When it comes to her characters, Liane Moriarty is a sneaky writer. In Truly, Madly, Guilty, the latest addition to her growing library of novels, her stars are so ordinary you almost don't notice them becoming fixtures in your life. Ordinary isn't to be confused with bland, though. They all have enough neuroses, drama and humour to keep them sparking, it's just that their suburban worries and spats are so recognisable that they become people you feel you know almost instantly. Moriarty's greatest skill has always been her ability to transfer her obvious hours of people-watching and listening to how we speak into fully formed but fictional people. Here she does much the same.
Truly, Madly, Guilty is a tricky story to discuss while avoiding giving spoilers. Much of what makes it work comes down to the reveals that pop up along the way. We're repaid for our time investment in nuggets of vital information on the six primary characters and their extended families. Each of which is a new stroke of paint for the bigger picture. One event in particular keeps prodding readers in the ribs. The barbecue. The social event that nobody really wanted to go to and that everyone really wishes they'd said no to.
In attendance are cellist Clementine and her husband Sam, along with their two young daughters. Clementine is building up to a big audition that would see her returning to orchestra work, while Sam just hopes that nobody notices he's blagging his way through each day as a marketing executive. They're joined by her lifelong if forced friend Erika, and her husband Oliver. They are as neat, controlled and measured as you'd expect a couple of mid-career accountants to be. They're everything their friends aren't and they need something from them. The trigger that unwittingly turns carefully planned afternoon tea into meat, champagne and disaster are Vid and Tiffany, Erika and Oliver's ostentatious neighbours. Vid is something of a Tony Soprano with money to burn, but with a sometimes suspiciously familiar persona. While Tiffany oozes the stunning yet effortless sexual charge that draws people to her without having to try. Even scratching her neck makes eyes fix on her every movement. Their too-young-to-be-this-sad daughter, Dakota, suddenly seems to belong to neither of them.
The event that transforms social awkwardness, clock-watching and tipsiness into a day that alters all their lives can't be revealed. It's the crux of the story. But it's what happens to them as friends, husbands, wives and parents before, during and after that awfulness that makes up the bulk of the book. As Moriarty so regularly employs, there's a huge amount of time-hopping. We move around in time and switch protagonists with each chapter to get the full impact of how their personalities fluctuate. In the past that's taken concentration to remember who you're with and where. In Truly, Madly, Guilty though, there was no confusion as to whose minds were inside or at which moment in time we'd landed. It says something about her growth as an author that this book jumps around so much and yet flows so coherently. It moves through your head like a deftly scripted TV series. She makes the visuals easy.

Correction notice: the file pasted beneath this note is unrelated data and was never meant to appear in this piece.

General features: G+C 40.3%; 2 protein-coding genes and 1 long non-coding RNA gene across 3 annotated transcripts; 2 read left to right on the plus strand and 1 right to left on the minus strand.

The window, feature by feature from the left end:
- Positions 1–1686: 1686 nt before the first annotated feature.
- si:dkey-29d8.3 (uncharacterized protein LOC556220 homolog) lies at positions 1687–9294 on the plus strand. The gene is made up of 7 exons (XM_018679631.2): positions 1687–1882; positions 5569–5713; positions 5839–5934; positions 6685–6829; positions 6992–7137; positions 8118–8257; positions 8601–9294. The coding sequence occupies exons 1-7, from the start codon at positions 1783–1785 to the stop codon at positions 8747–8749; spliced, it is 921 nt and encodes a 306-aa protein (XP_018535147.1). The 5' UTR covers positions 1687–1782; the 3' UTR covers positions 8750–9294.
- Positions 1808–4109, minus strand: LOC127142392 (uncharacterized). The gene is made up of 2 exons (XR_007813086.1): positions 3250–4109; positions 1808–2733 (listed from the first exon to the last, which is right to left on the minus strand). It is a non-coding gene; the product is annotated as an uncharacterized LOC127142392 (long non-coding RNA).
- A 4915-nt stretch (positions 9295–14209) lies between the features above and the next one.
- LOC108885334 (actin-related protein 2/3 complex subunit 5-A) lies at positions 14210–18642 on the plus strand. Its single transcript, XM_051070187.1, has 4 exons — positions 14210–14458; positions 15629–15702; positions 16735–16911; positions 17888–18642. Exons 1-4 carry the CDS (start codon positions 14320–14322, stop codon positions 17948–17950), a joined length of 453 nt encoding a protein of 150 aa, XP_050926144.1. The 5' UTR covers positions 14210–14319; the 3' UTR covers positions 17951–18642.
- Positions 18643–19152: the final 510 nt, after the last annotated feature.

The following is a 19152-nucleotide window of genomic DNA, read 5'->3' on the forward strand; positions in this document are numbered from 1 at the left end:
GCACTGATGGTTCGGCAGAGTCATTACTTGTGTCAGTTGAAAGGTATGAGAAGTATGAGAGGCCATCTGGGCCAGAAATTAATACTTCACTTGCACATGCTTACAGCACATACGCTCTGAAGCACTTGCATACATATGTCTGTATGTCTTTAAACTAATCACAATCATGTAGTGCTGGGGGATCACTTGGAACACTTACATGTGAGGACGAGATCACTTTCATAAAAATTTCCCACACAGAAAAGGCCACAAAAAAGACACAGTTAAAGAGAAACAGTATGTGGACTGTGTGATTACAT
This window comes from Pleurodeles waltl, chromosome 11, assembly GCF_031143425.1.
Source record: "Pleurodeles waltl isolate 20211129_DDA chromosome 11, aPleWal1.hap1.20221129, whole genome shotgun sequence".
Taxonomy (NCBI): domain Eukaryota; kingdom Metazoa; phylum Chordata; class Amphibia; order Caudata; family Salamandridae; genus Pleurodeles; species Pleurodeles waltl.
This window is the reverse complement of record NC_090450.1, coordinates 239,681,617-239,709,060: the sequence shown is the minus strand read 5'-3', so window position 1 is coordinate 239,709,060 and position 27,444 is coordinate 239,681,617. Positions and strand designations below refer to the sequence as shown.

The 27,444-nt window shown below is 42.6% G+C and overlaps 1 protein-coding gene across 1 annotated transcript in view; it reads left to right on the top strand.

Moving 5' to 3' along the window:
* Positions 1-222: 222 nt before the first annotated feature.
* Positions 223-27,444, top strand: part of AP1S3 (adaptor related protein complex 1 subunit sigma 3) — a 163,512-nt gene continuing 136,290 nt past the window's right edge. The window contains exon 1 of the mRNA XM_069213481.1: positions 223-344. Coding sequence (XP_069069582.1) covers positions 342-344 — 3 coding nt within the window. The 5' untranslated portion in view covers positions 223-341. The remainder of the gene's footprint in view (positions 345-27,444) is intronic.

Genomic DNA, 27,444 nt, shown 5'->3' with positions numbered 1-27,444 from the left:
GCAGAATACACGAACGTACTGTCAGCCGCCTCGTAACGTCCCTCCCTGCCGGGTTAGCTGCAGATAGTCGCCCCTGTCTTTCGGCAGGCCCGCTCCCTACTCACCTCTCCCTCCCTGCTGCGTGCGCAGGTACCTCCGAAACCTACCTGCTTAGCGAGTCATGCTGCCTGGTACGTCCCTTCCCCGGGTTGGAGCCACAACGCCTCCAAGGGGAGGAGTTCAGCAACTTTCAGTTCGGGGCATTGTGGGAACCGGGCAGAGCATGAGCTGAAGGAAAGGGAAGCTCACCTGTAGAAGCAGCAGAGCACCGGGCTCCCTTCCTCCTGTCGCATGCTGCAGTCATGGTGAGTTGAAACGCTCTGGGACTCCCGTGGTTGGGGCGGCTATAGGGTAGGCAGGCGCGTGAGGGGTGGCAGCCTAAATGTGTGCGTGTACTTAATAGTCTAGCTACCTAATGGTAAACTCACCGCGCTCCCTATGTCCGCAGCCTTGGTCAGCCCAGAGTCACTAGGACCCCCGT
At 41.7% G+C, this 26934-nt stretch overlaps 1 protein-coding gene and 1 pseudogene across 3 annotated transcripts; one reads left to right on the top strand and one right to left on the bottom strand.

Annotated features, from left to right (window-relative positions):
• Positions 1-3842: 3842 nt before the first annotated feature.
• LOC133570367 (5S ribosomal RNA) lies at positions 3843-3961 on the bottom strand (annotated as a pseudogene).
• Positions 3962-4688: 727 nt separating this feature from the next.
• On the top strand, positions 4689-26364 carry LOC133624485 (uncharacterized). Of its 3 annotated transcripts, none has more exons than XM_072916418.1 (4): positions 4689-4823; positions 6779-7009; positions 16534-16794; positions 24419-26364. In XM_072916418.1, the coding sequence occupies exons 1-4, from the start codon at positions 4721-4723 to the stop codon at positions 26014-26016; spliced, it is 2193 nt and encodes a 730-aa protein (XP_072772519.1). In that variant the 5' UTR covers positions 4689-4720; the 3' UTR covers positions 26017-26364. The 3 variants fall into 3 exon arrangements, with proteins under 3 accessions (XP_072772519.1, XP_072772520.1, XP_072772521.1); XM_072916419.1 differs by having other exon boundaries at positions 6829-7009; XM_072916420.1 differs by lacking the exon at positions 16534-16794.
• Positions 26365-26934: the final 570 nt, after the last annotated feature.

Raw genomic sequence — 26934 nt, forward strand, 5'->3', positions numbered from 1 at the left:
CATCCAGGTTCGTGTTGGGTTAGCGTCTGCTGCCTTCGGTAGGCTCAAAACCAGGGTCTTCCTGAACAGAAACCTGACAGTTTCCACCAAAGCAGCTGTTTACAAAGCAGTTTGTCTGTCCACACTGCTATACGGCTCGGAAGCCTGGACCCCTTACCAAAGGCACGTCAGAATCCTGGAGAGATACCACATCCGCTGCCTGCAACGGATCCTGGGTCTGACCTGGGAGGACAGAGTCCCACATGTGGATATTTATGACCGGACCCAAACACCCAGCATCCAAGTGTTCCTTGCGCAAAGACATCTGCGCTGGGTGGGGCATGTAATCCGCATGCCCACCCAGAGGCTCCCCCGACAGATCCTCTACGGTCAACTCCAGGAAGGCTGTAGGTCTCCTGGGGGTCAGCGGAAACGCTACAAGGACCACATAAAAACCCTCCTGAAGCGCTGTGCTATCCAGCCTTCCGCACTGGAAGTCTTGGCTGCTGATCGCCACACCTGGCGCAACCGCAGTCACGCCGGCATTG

The only real problem with this seventh book was that at key moments it felt as if something was being held back. I wanted to push the boundaries just a touch further to see what would happen. As if I wanted a hint more seasoning. Every so often it seemed as if there was an early-evening filter on what she wanted her characters to say and do. This may simply be because its predecessor, Big Little Lies (formerly Little Lies), had more dramatic tension and gasp moments than Truly, Madly, Guilty has. It was certainly more emotionally gripping than anything else Moriarty has written. But actually, this newest book is far more in keeping with her earlier novels. It has airiness and cheekiness, while still placing the characters in relatable and serious situations that don't feel overly fluffy.
If you're a fan of Liane Moriarty, you'll undoubtedly love Truly, Madly, Guilty. It's a capsule of modern life built around a She covers all her favourite topics - the often unspoken intricacies of marriage and relationships, family, friendship, sex, parenting, secrets and the unrelenting rules that dictate everyday life on the outskirts of Sydney. It's funny, tender, sad and beautifully observed. Is it her absolute best in terms of drama? No, that title firmly stays with Big Little Lies and it's where you should start for a gateway into her world. But the fact that days after finishing it I've still got a strong urge to text Erika and Clementine to see how they're doing makes it a story that gets under your skin without you even noticing. Liane Moriarty isn't just sneaky, she's a very clever storyteller.
Truly, Madly, Guilty is available now in all formats from here.